abruptly. He seated himself on a rock that had not been there before.
"What's too late?" asked the prince.
"The plans!" the wizard answered. "Or rather The Plan. Too much has
gone wrong. Too much was out of my control. And my enemies..." For a
moment the old man's brown face flushed darker in anger. The prince
resisted a temptation to step back. "They will come for you, all of
you, eventually," his face now sad. "You must unite! You must discover
your abilities!" Then, he paused and shook his head. "No, it's too
late, too late. Samar is dead, Arexa fights for her life in Catalon,
Erith in Briton faces a sorcerer with a Tear!"
At that last, the wizard shouted the word, outraged. "A Tear! Stolen
from your sister in America!"
Now, the prince did take a step back. The wizard seemed mad, babbling
nonsense. Of course, he had always talked obscurely and mentioned times
and places and events the prince had never heard of but he had never
seen the old man angry before. What could he possibly mean by "sister"?
The prince's last sister had died four years ago. And he mentioned
Amarca, the ancient name of the most hated and feared place on earth,
the insane people who lived there blamed for the beginning of the
"I'm sorry, Mbala. Truly," the wizard said. The sorrow in his voice was
worse than hearing his anger.
"A plan, wise one?" asked the prince. "What is this plan?"
"Was, Mbala! Was!" the wizard became agitated again. "Mankind is going
to destroy itself! Finish the job, as it were. The world is becoming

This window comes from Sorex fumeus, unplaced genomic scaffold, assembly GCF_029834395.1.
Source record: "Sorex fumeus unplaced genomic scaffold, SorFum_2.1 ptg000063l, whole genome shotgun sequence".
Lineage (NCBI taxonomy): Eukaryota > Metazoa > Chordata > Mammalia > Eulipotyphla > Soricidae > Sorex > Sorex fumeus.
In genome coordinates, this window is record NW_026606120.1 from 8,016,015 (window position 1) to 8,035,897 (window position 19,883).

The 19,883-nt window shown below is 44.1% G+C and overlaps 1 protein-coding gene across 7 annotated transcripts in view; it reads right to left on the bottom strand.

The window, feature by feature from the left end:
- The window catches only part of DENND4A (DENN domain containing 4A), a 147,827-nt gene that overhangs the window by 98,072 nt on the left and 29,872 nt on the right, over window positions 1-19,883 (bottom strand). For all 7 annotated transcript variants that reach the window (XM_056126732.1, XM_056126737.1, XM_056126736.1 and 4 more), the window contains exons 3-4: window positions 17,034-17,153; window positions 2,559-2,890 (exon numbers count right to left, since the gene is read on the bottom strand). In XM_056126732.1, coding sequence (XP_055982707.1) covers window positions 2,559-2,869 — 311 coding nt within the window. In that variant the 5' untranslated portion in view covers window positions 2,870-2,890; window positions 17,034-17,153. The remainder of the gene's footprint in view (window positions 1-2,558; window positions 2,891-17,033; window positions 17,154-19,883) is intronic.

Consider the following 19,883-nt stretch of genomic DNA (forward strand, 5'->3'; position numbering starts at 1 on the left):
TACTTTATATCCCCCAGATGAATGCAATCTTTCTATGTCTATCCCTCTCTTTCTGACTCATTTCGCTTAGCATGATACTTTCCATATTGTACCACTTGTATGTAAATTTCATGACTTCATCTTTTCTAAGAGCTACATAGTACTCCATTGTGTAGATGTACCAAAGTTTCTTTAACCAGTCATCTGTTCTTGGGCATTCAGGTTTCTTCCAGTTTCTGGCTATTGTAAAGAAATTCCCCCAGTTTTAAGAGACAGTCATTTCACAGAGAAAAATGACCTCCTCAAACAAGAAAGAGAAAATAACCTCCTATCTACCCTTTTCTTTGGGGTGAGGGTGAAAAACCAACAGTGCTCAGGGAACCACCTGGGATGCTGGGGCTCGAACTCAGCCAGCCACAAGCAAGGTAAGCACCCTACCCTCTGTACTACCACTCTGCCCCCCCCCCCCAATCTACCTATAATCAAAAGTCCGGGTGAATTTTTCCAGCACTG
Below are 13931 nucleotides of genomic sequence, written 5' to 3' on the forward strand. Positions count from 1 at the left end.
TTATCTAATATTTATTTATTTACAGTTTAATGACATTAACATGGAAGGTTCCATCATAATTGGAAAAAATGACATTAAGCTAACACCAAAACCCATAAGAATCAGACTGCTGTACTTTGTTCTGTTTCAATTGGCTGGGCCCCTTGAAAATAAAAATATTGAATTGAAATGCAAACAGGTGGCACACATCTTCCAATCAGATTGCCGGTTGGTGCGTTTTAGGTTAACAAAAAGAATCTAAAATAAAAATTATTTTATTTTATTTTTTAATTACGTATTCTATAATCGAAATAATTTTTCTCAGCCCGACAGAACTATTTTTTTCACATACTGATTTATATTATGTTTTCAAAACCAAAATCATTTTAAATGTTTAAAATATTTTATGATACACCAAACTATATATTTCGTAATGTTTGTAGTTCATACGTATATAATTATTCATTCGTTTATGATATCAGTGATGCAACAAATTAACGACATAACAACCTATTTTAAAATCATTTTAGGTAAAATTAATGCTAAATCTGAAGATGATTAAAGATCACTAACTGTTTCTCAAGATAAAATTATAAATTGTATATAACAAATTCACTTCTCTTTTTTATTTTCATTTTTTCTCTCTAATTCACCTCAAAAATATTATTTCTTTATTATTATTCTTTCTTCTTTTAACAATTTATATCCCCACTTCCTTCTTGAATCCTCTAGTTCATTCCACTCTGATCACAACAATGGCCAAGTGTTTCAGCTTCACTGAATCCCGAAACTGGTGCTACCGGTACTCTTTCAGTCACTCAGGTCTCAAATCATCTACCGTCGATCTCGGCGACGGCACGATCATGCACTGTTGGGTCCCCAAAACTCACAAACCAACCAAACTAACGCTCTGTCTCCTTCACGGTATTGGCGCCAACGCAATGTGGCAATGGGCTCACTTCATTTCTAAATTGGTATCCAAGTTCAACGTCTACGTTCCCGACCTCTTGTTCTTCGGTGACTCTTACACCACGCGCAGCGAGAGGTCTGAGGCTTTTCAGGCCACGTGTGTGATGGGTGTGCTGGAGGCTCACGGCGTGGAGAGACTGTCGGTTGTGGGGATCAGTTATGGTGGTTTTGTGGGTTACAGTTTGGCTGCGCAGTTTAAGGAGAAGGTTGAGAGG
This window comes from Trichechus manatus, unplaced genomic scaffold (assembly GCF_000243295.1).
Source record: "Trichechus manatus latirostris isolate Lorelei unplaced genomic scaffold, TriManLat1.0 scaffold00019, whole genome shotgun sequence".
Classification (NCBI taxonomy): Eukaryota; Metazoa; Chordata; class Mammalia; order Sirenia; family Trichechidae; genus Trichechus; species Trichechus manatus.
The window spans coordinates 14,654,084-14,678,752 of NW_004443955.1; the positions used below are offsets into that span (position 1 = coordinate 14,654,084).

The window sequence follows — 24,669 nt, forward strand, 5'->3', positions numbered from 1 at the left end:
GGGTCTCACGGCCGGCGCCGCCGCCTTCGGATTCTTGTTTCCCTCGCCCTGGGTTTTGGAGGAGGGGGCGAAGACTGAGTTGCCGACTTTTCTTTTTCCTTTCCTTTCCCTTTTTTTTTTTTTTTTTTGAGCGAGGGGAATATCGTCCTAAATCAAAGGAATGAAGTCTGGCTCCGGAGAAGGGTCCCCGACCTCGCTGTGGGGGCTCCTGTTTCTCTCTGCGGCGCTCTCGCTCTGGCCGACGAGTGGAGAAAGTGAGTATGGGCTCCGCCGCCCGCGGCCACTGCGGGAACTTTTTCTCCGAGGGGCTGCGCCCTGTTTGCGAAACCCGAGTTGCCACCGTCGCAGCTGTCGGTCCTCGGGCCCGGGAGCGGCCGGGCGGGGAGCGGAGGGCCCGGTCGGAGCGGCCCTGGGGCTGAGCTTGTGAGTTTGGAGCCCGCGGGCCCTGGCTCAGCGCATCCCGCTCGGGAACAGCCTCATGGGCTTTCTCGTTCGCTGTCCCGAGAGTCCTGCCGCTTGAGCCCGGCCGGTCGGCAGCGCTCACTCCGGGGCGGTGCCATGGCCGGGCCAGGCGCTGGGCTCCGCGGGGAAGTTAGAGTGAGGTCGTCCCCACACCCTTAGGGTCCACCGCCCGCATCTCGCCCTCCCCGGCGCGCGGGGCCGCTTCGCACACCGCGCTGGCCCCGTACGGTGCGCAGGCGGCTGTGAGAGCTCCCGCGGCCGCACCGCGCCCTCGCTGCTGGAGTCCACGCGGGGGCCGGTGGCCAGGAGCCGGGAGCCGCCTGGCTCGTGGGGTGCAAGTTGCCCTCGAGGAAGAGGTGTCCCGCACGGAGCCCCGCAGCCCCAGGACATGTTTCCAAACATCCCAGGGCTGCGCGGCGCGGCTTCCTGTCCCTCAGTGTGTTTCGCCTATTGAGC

more hospitable. Mankind has reached the point now that they will tame
the wilderness again! And multiply! And then they will recover the old
technologies and destroy themselves! Finally! Over! Done! Fini!" The
old man snapped his long fingers. The prince saw sparks fly. "We
thought we could forestall this. What foolishness. We fought our war
for the right to return to the surface and we found worse disaster than
we had predicted. And we found power. And then we fought amongst
ourselves over this power. There are few of us left now, on either
The old man looked at Mbala with his strange blue eyes. "We created you
and your siblings to stop this. You had to rule with an iron hand. You
had to leave your lands and conquer!" he said, warming to his subject,
sweeping out a gnarled hand. "Twelve Alexanders the Great! Twelve
Napoleons! Conquer the world and stop the madness!" He looked at the
prince sadly again and then looked away. "Those names are meaningless
to you. So much is lost..."
"But we must stop this if we can," declared the prince.
"You will be hated, Mbala! Children will curse your names! You must
keep men and women from knowledge now hidden. Do you understand what
that would entail? Force, Mbala! Can you do that?"
The prince considered this. "I don't know," he finally admitted. "But,
if the survival of all mankind is at stake..."